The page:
Man, there are a ton of films that focus on people growing up while spending their summers at pools, or water parks. They all have things in common: the glory of summer, the camaraderie of summer friends, the ending of eras, similar characters, the pursuit of girls, the coming-of-age while sitting poolside and watching over kids.
Staten Island Summer follows along with all of the cliches that have been created in this genre, as can be seen in other similar films, like The Way Way Back, The To-Do List, and Lifeguard. Honestly, there is very little that is new in this film, and much of it feels like we have seen it all before. And it feels restrained.
The central aspects of the plot that are important are that this is the final summer for Danny, as he will be leaving for Harvard in the fall, and in a Superbad-esque way, he is leaving his underachieving best friend behind. Their goal is to throw the biggest end of summer party yet, and depart as friends, and as legends in their small town.
As always, the pool is full of a colourful cast of characters, including the archetypal dumb guy, fierce girl, goofy guy who is too old to be working there, and boss who serves as a primary nemesis in their plans for the party, the hot girl. There are no new characters here, and this is the main disappointment with this film. Sure, there are humourous situations, but even those are pretty much the same ones that have been shown time and again on the screen. Staten Island Summer also lacks the emotional depth of some of the other similar films, making it stuck somewhere between a teen party film, a coming-of-age-story, or a comedy. It touches on all genres, but never really develops any of them to make it fit firmly in one or the other.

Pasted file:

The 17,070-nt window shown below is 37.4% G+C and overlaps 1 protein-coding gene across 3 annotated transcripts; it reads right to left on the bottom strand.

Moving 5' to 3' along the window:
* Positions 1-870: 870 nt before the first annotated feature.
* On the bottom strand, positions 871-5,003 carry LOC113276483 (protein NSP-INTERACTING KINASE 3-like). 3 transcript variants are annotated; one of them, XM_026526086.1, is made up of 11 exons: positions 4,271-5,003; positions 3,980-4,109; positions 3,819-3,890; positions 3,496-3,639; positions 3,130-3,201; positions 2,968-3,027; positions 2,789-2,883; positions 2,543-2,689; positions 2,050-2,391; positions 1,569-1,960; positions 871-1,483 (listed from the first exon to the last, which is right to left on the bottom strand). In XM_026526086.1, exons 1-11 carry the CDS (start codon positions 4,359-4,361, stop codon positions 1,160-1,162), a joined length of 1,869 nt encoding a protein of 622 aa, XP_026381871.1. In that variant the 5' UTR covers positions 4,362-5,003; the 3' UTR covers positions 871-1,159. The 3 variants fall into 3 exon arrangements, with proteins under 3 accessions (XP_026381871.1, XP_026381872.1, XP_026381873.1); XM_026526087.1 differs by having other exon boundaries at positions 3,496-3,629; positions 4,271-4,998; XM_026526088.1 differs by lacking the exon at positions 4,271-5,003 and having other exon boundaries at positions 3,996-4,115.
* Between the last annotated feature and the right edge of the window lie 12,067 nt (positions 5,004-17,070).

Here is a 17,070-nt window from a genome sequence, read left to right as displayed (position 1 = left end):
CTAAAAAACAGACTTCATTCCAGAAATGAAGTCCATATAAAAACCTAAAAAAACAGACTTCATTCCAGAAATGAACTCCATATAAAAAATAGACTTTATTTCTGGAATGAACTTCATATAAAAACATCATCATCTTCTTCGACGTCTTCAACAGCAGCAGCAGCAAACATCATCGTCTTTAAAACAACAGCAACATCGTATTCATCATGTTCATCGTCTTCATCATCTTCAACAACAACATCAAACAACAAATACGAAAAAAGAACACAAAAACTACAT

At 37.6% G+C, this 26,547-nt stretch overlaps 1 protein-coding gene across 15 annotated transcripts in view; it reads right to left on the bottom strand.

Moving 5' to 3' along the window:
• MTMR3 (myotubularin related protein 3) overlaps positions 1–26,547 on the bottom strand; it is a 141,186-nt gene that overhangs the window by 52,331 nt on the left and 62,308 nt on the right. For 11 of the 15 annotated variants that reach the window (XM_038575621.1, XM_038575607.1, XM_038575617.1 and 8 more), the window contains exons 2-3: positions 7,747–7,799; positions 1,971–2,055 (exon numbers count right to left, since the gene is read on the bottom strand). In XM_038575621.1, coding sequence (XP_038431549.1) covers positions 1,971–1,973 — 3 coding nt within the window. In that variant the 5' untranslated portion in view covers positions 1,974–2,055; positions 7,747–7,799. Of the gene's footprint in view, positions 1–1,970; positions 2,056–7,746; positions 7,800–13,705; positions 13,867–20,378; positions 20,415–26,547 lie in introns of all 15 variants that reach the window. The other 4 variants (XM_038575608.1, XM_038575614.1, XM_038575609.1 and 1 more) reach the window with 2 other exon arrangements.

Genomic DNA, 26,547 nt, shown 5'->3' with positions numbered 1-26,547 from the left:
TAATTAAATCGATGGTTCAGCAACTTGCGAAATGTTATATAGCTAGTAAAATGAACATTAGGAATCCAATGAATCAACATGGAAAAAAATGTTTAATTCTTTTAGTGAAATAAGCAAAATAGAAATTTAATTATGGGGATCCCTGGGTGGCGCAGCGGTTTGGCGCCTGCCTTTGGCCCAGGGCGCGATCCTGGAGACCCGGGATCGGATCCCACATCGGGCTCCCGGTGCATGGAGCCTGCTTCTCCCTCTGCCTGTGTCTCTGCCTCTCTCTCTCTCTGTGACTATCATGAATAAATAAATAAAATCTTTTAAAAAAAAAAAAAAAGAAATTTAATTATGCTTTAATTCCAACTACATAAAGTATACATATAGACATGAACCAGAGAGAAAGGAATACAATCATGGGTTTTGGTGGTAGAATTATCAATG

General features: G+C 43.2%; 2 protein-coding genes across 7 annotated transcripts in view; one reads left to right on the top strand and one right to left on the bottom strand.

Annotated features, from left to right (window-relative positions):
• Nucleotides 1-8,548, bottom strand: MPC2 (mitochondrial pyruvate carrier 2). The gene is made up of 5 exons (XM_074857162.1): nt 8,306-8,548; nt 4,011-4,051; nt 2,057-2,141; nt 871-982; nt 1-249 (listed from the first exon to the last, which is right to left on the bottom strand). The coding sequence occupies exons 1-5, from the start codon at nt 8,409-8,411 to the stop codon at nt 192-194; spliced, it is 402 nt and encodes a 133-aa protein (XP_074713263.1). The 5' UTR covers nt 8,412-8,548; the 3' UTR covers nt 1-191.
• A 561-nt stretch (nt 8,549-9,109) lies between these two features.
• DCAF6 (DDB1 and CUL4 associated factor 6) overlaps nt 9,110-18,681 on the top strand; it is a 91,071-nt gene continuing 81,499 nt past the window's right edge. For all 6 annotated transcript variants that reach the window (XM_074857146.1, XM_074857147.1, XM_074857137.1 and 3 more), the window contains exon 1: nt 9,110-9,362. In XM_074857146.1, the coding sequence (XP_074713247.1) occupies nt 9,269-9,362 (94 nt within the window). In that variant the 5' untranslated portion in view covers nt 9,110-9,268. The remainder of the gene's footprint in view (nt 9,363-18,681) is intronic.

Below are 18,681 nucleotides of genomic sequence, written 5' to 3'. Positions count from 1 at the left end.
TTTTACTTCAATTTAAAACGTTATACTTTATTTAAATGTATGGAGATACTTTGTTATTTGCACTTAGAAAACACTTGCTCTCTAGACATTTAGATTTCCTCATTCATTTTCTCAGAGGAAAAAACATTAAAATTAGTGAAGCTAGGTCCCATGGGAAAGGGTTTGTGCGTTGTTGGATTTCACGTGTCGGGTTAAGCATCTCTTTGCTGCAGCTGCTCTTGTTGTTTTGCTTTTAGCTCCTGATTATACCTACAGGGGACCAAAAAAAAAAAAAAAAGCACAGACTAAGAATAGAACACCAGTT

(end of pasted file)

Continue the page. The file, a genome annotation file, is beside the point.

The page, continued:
It’s not emotional enough to make us really care about the characters and their struggles. It tries, at times, but never really succeeds.
It is not funny enough, and is far too restrained to be a gross out teen comedy, like American Pie, or films of that nature. They attempt to venture into this territory a couple of times, but it was as though they were trying far too hard to maintain a PG-13 rating (even though it is, of course, rated R in the US). Everything could have been taken further.
The relationships between characters have moments that can endear us, but they remain pretty superficial over the course of the film, again providing that lack of emotional depth to not only the characters, but the story as a whole.
Staten Island Summer is not a terrible film. It’s just that there are so many others that are similar, and much better. Viewers could do worse than watching this movie, but if you are looking for something that provides a strong coming-of-age story, watch The Way Way Back instead. If you are looking for more laughs, watch The To-Do List instead. If you want more of a drama, watch Lifeguard.
There are better options out there, and this is the simple issue with Staten Island Summer: it doesn’t distinguish itself at all from these other films that have so many identical things happening in them.